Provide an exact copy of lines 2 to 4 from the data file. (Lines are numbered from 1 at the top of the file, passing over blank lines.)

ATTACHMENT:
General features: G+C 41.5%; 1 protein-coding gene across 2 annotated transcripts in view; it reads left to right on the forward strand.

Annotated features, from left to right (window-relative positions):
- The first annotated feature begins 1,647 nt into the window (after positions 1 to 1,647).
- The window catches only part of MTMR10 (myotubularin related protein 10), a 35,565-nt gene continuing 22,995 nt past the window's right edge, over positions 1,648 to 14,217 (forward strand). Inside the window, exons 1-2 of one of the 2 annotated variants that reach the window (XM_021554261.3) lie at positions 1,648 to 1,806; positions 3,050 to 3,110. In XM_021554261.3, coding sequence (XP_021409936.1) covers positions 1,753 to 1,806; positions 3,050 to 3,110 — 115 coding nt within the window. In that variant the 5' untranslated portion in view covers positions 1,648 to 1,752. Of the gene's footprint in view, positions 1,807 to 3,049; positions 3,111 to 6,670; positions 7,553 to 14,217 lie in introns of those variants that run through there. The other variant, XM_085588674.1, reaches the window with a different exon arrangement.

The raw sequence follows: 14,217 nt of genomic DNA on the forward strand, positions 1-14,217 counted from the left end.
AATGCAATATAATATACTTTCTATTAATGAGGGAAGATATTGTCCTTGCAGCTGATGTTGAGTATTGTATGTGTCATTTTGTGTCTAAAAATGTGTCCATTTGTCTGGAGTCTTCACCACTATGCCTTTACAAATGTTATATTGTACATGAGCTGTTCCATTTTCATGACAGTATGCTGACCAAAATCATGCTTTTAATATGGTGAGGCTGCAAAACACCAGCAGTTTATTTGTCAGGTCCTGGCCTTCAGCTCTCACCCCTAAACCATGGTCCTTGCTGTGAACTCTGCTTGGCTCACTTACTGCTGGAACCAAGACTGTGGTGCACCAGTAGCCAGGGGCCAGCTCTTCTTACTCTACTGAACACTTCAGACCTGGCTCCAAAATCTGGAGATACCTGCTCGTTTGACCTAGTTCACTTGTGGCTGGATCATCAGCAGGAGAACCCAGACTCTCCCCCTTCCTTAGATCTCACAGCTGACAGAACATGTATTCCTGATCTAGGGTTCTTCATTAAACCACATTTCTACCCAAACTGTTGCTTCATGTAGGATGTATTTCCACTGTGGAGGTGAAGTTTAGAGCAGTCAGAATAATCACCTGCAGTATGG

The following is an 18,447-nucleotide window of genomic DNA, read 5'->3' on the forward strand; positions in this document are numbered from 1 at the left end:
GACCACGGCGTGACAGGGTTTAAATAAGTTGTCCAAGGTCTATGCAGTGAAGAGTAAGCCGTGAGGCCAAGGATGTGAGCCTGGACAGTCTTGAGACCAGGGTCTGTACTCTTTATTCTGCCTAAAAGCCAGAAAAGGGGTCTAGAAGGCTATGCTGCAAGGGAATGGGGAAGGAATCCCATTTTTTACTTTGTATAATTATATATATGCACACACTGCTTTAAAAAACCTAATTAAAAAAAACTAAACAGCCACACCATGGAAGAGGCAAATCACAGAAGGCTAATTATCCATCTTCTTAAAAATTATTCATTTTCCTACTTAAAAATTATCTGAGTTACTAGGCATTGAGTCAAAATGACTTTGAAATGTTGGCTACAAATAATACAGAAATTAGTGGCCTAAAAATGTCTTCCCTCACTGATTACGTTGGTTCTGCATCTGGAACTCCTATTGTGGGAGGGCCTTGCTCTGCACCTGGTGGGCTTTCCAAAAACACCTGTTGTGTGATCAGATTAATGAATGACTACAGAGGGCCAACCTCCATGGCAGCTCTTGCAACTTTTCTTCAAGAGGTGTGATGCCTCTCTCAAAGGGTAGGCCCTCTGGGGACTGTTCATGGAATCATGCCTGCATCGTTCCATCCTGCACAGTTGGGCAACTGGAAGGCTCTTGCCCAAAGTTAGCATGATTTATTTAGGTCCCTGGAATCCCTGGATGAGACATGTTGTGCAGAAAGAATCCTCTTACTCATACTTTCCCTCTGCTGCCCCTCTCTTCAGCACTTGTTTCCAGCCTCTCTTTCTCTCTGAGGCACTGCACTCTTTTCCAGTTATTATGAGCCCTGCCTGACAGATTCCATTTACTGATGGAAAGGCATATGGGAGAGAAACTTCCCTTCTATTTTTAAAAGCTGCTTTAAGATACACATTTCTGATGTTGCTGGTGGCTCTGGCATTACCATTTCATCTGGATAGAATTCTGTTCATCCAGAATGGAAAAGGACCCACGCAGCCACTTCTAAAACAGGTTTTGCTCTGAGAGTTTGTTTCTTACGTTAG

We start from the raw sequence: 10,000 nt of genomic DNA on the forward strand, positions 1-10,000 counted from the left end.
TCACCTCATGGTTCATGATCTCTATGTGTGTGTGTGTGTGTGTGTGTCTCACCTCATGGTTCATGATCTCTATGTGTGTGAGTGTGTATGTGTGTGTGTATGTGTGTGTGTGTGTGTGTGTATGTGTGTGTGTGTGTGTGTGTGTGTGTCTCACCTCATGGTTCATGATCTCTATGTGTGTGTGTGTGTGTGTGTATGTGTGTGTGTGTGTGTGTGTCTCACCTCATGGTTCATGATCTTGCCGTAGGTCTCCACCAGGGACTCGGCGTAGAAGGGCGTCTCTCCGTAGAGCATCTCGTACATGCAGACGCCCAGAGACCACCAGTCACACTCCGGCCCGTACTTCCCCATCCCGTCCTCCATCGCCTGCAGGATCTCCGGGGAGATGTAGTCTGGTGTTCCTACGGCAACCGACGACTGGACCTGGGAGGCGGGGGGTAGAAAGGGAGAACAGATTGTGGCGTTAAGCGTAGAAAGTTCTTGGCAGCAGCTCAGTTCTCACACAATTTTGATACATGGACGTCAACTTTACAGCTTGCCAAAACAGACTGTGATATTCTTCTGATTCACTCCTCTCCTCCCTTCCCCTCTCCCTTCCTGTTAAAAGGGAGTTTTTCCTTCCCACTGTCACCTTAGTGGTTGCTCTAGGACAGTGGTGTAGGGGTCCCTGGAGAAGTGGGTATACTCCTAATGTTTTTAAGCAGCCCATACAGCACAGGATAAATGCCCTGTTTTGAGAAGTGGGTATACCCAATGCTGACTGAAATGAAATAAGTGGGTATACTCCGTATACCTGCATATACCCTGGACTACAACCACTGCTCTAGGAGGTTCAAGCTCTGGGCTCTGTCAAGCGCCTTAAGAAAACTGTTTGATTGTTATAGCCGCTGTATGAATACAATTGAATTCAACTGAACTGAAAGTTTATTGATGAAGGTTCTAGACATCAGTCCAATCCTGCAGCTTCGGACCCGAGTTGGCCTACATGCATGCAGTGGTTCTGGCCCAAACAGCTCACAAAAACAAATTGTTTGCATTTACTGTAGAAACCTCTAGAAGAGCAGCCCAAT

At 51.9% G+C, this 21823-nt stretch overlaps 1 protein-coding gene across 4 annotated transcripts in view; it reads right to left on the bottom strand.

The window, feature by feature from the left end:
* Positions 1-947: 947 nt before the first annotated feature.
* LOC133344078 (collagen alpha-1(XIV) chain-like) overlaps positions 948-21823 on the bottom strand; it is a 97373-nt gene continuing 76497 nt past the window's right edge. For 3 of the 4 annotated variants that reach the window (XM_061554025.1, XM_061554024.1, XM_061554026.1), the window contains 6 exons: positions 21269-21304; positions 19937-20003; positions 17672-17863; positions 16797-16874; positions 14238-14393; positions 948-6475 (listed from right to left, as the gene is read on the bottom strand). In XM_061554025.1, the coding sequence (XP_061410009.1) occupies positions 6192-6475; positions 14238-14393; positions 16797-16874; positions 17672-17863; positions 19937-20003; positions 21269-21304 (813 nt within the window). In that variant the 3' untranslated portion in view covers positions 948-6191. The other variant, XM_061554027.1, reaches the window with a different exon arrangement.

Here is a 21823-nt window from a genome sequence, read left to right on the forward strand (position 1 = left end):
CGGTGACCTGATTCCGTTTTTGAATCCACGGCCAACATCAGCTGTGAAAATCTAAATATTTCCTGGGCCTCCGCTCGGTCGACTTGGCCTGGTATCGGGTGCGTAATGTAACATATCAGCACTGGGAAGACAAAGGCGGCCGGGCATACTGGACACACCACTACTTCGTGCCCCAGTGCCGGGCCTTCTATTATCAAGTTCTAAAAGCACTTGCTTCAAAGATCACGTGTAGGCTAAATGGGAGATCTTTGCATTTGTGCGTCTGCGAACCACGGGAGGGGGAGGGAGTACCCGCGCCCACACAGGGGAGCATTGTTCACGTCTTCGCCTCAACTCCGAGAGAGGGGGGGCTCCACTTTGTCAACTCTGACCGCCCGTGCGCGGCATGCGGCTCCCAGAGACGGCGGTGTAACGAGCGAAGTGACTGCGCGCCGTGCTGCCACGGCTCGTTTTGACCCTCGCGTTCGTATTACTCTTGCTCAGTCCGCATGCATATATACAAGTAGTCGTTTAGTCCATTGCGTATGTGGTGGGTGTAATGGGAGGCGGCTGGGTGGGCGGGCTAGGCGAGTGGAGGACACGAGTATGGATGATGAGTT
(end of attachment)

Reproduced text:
Annotated features, from left to right (window-relative positions):
- The first annotated feature begins 1,647 nt into the window (after positions 1 to 1,647).
- The window catches only part of MTMR10 (myotubularin related protein 10), a 35,565-nt gene continuing 22,995 nt past the window's right edge, over positions 1,648 to 14,217 (forward strand). Inside the window, exons 1-2 of one of the 2 annotated variants that reach the window (XM_021554261.3) lie at positions 1,648 to 1,806; positions 3,050 to 3,110. In XM_021554261.3, coding sequence (XP_021409936.1) covers positions 1,753 to 1,806; positions 3,050 to 3,110 — 115 coding nt within the window. In that variant the 5' untranslated portion in view covers positions 1,648 to 1,752. Of the gene's footprint in view, positions 1,807 to 3,049; positions 3,111 to 6,670; positions 7,553 to 14,217 lie in introns of those variants that run through there. The other variant, XM_085588674.1, reaches the window with a different exon arrangement.